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Ray Valeika

Ray Valeika was a longtime friend and colleague of the entire ATL team, and served on the ATL Partners Executive Board until his passing.  Ray was born in Kaunas, Lithuania, in 1942 to Florijonas and Ann Valeika. His father was a noted composer and conductor of the Lithuanian Military orchestra who, as a young man, had played flute in the private orchestra of the mother of Nicholas Romanov, the last Czar of Russia. Florijonas fought for the Russian Army in World War I but deserted when the Red Army attempted to conscript him to fight in the Russian Revolution. When the Soviets took Lithuania in 1944, Florijonas’s ties to the previous regime and his refusal to fight for the Revolution made him a marked man. The Valeika family, including a three-year-old Ray and an infant brother, fled under cover of darkness in a horse-drawn cart. They had to cross Soviet-occupied Eastern Europe, hiding in barns and basements, until they made it to Allied-occupied Bavaria. Ray’s baby brother did not survive the journey.

Ray’s family was randomly assigned to an American-run Displaced Person’s camp, where they would spend the next six years. Despite the hardships he endured, Ray always described this time as an idyllic childhood, playing in ruined castles and shot-down airplanes in the Bavarian forests. His sister, Ramona, was born during their time in Germany. At age nine, Ray’s family was able to emigrate to the United States through the sponsorship of a Catholic charity.

The Valeikas settled in East Saint Louis, Illinois. Again, despite growing up in difficult conditions, Ray always spoke fondly of his childhood as an immigrant playing with kids from many different backgrounds. He excelled at sports and earned a basketball scholarship to St. Joseph’s College in Indiana. During his freshman year, his parents passed away within six months of each other, and Ray had to return home to care for his sister.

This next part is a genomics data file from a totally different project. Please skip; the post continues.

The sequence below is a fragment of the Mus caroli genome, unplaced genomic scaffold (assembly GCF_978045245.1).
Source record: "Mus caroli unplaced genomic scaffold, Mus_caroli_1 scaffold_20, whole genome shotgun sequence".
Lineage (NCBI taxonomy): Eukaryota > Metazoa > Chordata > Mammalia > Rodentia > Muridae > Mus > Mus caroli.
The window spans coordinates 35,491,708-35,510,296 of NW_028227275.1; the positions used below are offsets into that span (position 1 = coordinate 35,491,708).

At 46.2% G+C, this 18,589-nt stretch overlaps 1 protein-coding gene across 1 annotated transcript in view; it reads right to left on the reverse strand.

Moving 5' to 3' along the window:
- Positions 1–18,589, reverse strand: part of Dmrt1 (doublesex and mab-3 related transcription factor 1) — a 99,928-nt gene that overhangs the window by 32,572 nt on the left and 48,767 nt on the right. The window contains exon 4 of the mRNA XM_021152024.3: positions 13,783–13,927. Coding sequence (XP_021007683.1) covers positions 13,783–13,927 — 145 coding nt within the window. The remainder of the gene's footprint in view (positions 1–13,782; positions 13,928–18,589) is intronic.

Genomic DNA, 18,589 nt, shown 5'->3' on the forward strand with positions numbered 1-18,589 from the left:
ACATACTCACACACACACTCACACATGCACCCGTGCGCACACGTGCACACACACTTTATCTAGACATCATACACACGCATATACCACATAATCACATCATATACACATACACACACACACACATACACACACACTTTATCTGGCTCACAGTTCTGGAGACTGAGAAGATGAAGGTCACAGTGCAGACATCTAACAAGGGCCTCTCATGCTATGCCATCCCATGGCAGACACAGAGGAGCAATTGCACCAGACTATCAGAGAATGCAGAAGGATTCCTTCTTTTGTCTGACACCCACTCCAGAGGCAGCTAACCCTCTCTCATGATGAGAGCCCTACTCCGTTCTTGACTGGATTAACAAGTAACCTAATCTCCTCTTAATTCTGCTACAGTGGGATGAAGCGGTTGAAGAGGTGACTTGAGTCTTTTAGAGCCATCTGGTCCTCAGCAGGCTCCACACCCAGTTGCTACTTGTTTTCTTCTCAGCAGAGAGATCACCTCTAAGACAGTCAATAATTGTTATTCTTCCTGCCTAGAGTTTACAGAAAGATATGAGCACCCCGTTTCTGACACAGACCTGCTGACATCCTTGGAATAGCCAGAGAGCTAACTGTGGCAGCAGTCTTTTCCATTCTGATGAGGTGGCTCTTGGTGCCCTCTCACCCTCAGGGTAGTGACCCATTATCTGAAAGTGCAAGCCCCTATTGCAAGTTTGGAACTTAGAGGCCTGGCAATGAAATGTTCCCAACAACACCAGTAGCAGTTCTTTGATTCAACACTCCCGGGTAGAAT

A life-changing stroke of luck occurred when a Dean at Saint Louis University heard about his circumstances and offered him a full scholarship. He enrolled at SLU’s Parks College of Engineering, Aviation and Technology, setting him on his lifelong path in the Aviation Industry, where he got to travel the world, one of his greatest passions. Ray worked for several airlines for the next 40 years including Eastern, Pan Am, Continental, and Delta, where he retired as Senior Vice President of Technical Operations in 2004. At that time, he oversaw a maintenance organization with over 10,000 employees and was responsible for a fleet of 700 aircraft. His office was in the hangar, and he constantly walked the floor to maintain personal relationships with employees at all levels, earning him the nickname, “The Wrench.” He received many accolades in the industry, including the Air Transport Association Nuts and Bolts award in 1996. He was an internationally recognized leader and innovator in the world of airline maintenance and technical operations. He served on several boards including those of NASA and the National Academy of Sciences, and served on the Executive Board of ATL Partners until his death.

He met his beloved wife Tyra, a flight attendant for Eastern, on an airplane. They were married from 1967 until her death in 2018. Along the way they had two children, Cheryl, and Steven. Ray was a phenomenal father, treasuring family time despite a busy career. He brought his kids on trips around the world, instilling in them the same love of travel, different places, and different people that he always had.

Ray’s experience as a refugee and an immigrant and his realization of the American Dream would define his personality and worldview. He paid forward the kindness he received early on in his philanthropic work. The most notable example was his work with the Community Mayor’s Association of New York where he organized an annual “flight to the North Pole” for disabled children. The children boarded a Pan Am plane that would taxi out to the runway, pretend to takeoff, and then return to a hangar decorated like the North Pole, complete with Santa and presents. He brought this tradition with him to Continental and Delta.

Ray made friends very easily and in great numbers. In fact, he would run into friends and acquaintances in distant airports and cities with such frequency that it became a running joke in the family anytime they traveled, wondering when the next random encounter with an old friend would occur. He also felt a kinship with other immigrants and would often ask people where they were from if he heard an accent.

Ray was a great father, husband, grandfather, and friend to many. He had a tremendous work ethic and an even greater love of life which was evident to anyone who knew him.